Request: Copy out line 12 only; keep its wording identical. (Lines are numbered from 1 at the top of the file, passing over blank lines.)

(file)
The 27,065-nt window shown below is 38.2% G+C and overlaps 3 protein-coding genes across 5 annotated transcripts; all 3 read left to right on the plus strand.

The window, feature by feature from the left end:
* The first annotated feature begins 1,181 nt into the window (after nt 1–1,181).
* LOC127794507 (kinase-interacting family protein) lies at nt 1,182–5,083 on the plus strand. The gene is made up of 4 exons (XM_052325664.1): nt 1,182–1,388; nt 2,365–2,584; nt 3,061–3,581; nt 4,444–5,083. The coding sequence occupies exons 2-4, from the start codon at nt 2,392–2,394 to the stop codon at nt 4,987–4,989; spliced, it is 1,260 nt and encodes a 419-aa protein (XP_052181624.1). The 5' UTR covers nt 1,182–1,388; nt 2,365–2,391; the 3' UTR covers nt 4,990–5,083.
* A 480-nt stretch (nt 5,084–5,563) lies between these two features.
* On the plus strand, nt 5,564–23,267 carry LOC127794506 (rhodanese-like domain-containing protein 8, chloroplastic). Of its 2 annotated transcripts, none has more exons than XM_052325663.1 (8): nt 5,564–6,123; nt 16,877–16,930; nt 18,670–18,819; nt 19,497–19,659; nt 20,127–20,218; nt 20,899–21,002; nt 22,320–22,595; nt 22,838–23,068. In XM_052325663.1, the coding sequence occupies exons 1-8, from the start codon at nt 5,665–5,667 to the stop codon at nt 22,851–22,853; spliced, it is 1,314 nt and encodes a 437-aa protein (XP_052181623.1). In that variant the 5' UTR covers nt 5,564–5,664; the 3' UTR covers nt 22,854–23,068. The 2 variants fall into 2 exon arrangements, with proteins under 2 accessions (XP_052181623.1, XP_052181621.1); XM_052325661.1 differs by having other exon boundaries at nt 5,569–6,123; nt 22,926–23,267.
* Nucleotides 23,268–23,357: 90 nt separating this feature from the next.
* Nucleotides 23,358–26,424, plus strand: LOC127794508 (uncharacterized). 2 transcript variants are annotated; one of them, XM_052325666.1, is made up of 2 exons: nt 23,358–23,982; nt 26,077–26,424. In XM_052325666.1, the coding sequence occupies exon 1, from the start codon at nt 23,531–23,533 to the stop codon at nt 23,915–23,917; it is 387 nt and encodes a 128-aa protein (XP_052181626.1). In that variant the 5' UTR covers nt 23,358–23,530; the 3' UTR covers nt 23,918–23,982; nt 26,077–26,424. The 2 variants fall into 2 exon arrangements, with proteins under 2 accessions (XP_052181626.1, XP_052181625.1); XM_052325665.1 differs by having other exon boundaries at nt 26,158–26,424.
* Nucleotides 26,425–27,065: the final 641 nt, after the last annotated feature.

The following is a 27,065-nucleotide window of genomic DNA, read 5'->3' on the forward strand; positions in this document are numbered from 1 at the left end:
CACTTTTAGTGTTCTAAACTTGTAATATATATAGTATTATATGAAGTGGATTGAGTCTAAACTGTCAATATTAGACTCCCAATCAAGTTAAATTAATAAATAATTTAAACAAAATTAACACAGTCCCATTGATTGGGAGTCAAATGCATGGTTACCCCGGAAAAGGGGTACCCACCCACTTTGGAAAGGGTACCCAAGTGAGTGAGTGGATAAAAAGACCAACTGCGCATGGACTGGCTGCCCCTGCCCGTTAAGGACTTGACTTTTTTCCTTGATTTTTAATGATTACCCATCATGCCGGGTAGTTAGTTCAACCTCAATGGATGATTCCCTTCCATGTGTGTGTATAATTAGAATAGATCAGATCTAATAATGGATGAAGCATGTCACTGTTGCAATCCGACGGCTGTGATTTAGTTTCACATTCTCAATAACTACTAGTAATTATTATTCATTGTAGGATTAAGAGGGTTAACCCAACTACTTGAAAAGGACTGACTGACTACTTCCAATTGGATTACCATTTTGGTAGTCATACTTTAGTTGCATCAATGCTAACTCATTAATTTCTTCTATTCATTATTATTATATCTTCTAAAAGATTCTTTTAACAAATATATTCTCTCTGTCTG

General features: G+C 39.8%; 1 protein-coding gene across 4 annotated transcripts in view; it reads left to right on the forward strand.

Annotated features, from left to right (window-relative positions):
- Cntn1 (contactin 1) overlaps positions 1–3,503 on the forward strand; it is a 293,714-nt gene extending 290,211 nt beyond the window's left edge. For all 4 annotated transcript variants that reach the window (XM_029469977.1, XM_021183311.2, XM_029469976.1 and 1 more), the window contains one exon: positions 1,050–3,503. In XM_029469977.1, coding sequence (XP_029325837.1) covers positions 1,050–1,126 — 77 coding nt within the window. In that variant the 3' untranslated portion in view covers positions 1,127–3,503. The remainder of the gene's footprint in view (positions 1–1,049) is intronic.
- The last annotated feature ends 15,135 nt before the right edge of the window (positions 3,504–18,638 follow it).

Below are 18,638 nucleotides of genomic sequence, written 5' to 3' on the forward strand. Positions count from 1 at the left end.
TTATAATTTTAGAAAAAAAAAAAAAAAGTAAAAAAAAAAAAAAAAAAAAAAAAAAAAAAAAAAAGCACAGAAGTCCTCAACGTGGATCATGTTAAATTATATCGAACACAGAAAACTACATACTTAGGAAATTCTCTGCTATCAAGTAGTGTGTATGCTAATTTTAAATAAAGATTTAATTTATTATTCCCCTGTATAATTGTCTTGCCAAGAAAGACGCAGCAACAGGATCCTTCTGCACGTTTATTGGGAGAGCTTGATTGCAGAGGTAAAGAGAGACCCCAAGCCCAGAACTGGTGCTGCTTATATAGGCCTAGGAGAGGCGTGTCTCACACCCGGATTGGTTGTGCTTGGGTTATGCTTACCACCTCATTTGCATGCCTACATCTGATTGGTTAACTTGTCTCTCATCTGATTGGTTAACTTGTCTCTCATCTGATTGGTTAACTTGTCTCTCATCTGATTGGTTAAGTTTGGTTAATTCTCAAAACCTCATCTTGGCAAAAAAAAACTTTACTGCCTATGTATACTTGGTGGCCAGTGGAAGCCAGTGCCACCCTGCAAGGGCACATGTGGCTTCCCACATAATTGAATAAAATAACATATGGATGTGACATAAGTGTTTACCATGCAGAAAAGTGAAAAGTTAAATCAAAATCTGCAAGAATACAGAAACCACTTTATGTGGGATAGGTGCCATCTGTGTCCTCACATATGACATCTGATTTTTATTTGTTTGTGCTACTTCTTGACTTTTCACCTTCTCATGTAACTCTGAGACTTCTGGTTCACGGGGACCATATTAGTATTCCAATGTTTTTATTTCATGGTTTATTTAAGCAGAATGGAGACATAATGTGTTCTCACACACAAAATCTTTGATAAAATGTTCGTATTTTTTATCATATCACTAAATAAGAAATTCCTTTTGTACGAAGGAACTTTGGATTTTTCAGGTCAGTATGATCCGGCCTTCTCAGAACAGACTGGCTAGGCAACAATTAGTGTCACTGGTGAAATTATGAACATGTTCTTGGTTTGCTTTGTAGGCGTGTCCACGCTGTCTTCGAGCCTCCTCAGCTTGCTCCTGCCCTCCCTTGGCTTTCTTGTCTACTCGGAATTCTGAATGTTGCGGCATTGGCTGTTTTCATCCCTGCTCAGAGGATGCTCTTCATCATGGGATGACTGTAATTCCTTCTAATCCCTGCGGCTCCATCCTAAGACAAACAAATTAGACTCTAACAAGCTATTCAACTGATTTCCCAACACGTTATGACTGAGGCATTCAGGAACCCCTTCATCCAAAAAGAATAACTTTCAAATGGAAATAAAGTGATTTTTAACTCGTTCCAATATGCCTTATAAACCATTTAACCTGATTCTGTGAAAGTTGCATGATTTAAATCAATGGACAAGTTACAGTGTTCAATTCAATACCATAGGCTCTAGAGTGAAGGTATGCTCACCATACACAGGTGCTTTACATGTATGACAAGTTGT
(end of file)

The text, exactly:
General features: G+C 39.8%; 1 protein-coding gene across 4 annotated transcripts in view; it reads left to right on the forward strand.